Dry eyes after LASIK. Some people who have LASIK surgery experience a decrease in tear production that can cause eye discomfort and blurred vision. Almost half of all LASIK patients experience some degree of temporary dry eye syndrome, according to the April 2006 issue of American Journal of Ophthalmology.

Significant undercorrection, overcorrection or regression. Not everyone will achieve 20/20 vision after LASIK eye surgery, and contact lenses or eyeglasses for some or all activities may still be required in rare cases. If the laser removes too much or too little corneal tissue, or your eye’s healing response is not typical, your visual outcome will be less than optimal.

One possible cause of a less-than-perfect outcome is that your eyes did not respond to laser eye surgery in a predictable manner. Another possible cause is that your eyesight may have been optimal shortly after LASIK but regressed over time due to "over-healing."

Eye infection. Infections rarely occur after LASIK. Because the corneal flap acts as a natural bandage, eye infections occur less frequently after LASIK than after flap-free corneal refractive procedures like PRK. Still, it is very important to use medicated eye drops as directed after your LASIK procedure to avoid infection and control inflammation as your eyes heal.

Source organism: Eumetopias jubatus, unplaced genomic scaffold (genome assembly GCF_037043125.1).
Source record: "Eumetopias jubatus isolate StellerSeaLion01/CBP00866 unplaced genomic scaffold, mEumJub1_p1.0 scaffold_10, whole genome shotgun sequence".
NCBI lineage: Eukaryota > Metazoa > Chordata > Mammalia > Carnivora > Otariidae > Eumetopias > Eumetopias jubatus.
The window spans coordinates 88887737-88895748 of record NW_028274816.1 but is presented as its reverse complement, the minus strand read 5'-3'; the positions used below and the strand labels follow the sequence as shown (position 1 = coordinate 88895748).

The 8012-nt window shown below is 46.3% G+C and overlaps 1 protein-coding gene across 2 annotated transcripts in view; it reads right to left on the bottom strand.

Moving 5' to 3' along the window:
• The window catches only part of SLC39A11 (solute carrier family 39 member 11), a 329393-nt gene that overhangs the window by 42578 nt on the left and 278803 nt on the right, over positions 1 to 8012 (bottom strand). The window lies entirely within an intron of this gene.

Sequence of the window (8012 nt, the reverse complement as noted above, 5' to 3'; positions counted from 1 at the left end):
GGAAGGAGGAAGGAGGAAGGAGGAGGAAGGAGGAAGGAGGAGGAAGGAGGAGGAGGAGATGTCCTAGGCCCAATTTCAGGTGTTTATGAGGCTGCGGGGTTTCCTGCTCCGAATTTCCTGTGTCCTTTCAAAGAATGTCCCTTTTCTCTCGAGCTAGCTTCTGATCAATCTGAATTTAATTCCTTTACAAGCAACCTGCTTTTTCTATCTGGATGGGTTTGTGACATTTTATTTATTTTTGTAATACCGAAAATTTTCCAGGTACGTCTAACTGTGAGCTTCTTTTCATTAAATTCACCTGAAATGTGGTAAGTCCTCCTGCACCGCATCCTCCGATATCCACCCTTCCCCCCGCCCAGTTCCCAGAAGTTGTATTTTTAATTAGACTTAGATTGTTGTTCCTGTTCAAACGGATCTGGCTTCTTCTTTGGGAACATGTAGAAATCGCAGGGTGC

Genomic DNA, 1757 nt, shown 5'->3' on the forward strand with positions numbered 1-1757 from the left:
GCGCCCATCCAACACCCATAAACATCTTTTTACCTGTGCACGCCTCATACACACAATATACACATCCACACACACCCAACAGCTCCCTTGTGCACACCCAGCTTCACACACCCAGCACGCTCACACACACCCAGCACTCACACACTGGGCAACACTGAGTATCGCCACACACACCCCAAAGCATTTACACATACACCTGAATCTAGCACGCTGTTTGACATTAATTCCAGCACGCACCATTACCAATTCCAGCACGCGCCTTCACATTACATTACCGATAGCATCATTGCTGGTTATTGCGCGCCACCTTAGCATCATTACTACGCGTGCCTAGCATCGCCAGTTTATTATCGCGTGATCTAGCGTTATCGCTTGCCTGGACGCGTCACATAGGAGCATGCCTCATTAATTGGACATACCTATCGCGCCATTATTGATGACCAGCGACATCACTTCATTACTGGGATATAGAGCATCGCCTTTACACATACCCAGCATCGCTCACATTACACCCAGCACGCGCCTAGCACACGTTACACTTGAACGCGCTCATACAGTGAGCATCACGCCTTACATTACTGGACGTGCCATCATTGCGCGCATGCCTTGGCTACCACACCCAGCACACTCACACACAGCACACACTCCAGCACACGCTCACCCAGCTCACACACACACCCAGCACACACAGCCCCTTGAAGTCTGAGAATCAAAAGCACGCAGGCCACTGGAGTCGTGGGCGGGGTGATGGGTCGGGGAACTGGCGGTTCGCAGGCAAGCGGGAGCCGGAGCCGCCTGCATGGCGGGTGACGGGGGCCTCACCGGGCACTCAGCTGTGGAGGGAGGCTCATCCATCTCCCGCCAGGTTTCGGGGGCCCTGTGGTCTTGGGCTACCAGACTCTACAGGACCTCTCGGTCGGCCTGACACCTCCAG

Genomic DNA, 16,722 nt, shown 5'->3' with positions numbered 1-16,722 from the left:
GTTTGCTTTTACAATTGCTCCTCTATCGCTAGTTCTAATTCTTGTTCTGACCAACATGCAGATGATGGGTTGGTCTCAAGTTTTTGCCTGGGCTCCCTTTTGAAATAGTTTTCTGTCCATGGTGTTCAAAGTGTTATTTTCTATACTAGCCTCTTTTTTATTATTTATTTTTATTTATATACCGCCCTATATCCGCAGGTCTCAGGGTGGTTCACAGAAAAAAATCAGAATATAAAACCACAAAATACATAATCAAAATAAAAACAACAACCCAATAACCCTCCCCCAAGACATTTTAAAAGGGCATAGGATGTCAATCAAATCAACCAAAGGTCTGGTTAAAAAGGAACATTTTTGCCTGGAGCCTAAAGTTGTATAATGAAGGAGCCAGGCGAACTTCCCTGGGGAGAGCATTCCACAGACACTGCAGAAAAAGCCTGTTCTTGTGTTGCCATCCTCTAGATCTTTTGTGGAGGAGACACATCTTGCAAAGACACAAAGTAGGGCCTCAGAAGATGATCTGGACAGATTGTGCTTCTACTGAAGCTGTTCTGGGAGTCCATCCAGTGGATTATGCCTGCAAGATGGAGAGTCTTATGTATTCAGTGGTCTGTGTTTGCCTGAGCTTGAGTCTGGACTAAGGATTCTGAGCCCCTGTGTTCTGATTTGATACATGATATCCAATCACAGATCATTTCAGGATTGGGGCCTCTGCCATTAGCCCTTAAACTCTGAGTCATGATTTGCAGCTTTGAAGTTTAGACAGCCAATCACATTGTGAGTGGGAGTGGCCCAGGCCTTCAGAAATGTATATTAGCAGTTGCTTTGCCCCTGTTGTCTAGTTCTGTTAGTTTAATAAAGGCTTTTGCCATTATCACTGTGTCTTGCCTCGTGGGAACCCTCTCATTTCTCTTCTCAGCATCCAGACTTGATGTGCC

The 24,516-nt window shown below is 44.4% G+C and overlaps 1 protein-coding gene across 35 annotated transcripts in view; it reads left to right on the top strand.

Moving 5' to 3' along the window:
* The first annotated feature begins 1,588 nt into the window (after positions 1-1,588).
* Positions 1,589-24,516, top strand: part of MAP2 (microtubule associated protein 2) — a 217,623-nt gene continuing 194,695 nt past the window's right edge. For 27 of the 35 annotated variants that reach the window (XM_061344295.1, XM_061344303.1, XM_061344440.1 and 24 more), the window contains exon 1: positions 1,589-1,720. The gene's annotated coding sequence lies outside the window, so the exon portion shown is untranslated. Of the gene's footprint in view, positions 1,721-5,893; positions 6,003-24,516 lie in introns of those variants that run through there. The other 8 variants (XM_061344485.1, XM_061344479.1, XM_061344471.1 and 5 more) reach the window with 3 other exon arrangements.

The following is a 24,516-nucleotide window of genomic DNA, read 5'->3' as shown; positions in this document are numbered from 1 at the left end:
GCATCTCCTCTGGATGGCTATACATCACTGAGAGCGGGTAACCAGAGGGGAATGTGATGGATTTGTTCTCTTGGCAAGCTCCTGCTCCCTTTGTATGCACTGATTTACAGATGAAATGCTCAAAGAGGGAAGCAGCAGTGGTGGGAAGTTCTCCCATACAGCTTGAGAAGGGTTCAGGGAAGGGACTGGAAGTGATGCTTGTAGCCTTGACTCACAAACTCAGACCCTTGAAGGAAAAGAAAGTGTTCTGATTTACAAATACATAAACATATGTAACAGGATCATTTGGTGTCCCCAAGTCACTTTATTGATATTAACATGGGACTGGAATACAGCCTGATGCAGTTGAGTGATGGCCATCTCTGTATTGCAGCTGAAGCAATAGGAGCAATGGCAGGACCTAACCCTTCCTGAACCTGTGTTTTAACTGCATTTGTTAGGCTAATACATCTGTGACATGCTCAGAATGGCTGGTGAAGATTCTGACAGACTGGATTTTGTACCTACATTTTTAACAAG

Complications generally were more common in the early years of LASIK, when studies in the late 1990s indicated that up to 5 percent of people undergoing laser vision correction experienced some type of problem. These days, this number is under 1 percent for serious complications.

Public confidence in LASIK has grown in recent years due to the solid success rate of LASIK surgery outcomes. The U.S. military also has adopted widespread use of laser eye surgery to decrease reliance of troops on corrective eyewear. As of 2008, more than 224,000 military personnel had undergone laser vision correction. Since the procedure first was introduced in the military in 2000, researchers have conducted more than 45 studies regarding safety and effectiveness of LASIK and other procedures.

LASIK outcomes have been overwhelmingly positive. Most military patients see 20/20 or better after the procedure without corrective eyewear, and the rate of complications has been very low. According to one study, only one in 112,500 patients required medical disability retirement due to complications from laser vision correction during this eight-year period.

When questioned about their satisfaction one month after surgery, 95 percent of these patients said the procedure was helpful to their effectiveness, and 100 percent said they would recommend it to other aviators. Study results were presented at the 2008 ASCRS annual meeting.

Laser eye surgery has successfully treated millions of patients and has high patient satisfaction rates. However, as with any surgery, LASIK involves potential complications. It is important for you to weigh the benefits and risks before choosing to go ahead with surgery. Eyewear After LASIK